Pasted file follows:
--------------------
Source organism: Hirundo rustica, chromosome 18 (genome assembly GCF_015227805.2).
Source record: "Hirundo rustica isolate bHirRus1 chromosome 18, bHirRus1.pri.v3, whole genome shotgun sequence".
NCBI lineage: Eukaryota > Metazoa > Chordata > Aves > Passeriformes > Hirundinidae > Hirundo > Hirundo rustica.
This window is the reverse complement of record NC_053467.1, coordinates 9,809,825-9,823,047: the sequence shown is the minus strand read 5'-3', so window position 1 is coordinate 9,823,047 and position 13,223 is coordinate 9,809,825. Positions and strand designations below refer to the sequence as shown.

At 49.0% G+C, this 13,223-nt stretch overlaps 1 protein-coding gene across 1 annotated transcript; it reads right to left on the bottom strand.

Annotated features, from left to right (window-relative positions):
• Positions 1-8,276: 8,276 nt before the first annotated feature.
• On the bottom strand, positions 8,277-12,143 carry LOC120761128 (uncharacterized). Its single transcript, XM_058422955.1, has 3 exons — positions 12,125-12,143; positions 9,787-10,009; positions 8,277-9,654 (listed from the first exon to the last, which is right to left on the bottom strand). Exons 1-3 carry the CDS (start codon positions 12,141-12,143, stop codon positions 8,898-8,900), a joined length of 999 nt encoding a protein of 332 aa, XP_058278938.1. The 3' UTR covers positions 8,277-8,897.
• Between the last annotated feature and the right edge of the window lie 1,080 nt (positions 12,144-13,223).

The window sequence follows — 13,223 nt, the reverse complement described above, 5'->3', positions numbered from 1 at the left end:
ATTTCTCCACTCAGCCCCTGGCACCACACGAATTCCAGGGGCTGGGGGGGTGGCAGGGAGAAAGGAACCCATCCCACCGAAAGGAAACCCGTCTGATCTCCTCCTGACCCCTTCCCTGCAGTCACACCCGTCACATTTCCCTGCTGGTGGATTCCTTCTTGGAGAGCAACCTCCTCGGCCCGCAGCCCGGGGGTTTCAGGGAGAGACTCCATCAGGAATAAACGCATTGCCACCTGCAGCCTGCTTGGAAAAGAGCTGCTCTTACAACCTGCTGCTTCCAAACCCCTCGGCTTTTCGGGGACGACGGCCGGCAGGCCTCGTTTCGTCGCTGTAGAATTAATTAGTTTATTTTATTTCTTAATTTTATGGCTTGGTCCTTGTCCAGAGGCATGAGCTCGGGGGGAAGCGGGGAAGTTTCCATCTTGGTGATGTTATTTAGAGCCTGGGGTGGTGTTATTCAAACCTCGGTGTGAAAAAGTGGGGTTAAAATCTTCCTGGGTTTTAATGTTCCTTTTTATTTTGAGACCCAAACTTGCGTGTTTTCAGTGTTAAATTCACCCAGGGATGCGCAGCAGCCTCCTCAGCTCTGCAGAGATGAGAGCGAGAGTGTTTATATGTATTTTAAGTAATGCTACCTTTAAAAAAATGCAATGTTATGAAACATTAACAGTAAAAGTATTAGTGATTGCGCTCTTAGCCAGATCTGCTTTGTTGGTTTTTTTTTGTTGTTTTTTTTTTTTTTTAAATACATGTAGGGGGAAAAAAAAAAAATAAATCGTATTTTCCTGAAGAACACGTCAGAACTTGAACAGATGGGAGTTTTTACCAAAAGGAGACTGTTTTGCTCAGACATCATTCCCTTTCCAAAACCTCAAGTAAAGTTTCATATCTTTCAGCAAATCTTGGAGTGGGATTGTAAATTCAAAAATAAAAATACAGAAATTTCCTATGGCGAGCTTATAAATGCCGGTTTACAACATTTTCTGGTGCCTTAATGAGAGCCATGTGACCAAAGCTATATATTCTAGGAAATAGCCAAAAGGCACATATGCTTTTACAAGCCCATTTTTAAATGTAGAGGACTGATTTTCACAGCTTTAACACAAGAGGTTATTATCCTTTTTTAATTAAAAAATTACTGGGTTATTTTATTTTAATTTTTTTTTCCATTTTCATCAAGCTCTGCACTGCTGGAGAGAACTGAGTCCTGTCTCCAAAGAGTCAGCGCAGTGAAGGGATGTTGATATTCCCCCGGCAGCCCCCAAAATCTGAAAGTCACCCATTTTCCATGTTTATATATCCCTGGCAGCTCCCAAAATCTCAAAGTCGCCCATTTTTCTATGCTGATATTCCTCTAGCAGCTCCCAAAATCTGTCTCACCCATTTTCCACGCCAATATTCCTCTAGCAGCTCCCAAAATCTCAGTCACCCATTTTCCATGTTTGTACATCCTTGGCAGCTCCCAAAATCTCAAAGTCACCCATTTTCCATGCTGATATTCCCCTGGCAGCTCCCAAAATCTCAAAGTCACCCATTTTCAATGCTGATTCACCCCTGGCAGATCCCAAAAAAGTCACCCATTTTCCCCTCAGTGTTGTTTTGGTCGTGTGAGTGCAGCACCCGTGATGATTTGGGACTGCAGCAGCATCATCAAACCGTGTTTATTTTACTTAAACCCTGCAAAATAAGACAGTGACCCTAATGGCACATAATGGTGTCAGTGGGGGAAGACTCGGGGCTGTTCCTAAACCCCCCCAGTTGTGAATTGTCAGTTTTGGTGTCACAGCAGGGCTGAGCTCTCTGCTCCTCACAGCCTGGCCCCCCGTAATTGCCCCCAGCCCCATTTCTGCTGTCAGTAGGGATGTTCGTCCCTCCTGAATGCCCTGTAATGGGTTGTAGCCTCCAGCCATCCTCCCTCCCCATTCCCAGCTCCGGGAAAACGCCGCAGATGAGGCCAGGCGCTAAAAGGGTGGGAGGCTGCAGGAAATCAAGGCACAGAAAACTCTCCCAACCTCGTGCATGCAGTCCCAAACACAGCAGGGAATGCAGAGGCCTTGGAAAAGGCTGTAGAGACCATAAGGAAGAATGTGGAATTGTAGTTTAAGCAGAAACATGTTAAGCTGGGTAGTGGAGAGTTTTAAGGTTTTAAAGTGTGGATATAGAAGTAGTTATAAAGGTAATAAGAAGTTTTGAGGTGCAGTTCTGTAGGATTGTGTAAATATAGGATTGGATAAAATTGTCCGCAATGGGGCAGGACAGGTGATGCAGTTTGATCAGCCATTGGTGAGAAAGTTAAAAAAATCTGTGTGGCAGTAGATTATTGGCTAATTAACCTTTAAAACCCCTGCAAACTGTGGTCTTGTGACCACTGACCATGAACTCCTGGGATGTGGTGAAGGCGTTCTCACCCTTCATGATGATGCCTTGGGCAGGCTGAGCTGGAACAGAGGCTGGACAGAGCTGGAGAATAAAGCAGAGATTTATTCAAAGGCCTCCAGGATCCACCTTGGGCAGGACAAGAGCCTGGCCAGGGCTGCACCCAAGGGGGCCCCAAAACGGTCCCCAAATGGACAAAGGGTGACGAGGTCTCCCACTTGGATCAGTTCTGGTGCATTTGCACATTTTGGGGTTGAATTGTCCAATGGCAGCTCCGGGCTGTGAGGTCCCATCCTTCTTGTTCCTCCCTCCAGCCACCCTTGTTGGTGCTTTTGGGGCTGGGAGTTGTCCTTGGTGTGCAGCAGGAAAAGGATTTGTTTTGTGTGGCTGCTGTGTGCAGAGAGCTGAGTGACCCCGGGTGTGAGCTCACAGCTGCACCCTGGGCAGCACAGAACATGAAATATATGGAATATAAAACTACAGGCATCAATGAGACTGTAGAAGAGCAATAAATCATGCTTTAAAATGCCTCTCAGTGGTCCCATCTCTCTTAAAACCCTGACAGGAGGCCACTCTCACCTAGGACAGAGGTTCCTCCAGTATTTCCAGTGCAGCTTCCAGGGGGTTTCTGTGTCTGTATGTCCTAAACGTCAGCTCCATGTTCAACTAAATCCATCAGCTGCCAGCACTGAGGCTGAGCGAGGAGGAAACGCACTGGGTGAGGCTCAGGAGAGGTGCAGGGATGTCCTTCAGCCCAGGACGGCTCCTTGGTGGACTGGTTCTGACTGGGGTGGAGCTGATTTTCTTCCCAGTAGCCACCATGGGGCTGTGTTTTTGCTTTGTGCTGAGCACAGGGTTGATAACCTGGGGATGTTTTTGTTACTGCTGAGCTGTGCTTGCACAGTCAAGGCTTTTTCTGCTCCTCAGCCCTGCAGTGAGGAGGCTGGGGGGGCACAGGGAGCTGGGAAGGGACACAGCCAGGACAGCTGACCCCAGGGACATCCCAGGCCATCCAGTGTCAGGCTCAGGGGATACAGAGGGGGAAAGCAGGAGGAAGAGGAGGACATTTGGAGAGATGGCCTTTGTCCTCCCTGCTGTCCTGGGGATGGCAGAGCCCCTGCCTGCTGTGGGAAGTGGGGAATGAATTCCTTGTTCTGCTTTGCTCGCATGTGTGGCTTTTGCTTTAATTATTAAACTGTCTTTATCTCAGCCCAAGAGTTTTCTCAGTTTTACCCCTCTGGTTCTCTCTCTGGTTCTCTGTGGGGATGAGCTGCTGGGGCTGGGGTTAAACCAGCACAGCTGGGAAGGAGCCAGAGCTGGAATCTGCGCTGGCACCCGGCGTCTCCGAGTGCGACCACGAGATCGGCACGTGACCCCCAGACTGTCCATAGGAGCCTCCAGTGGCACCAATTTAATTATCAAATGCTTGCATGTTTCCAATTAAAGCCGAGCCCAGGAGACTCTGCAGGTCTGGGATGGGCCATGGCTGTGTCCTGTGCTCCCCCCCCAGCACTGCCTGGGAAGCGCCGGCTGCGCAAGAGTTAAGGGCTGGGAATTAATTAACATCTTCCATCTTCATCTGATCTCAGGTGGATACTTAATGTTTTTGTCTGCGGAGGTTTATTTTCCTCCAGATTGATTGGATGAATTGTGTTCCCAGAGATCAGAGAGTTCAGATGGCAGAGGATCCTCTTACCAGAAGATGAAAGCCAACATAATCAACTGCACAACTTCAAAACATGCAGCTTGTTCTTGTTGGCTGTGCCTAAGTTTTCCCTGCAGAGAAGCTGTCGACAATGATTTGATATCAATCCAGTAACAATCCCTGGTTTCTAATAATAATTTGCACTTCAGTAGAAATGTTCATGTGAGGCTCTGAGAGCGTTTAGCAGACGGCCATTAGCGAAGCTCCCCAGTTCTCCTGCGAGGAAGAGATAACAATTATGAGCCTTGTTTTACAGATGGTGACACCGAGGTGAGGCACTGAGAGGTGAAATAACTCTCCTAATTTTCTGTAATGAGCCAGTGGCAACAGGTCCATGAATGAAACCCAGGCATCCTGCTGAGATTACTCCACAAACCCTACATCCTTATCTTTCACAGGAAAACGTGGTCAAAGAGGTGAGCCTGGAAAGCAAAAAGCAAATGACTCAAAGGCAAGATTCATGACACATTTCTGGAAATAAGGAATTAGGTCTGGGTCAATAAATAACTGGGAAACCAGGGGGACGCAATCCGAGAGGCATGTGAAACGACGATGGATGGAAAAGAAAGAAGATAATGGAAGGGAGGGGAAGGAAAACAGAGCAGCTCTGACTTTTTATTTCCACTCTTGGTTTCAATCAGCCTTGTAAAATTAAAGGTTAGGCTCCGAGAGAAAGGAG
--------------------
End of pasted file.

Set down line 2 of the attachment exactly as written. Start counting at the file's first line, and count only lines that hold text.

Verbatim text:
Source record: "Hirundo rustica isolate bHirRus1 chromosome 18, bHirRus1.pri.v3, whole genome shotgun sequence".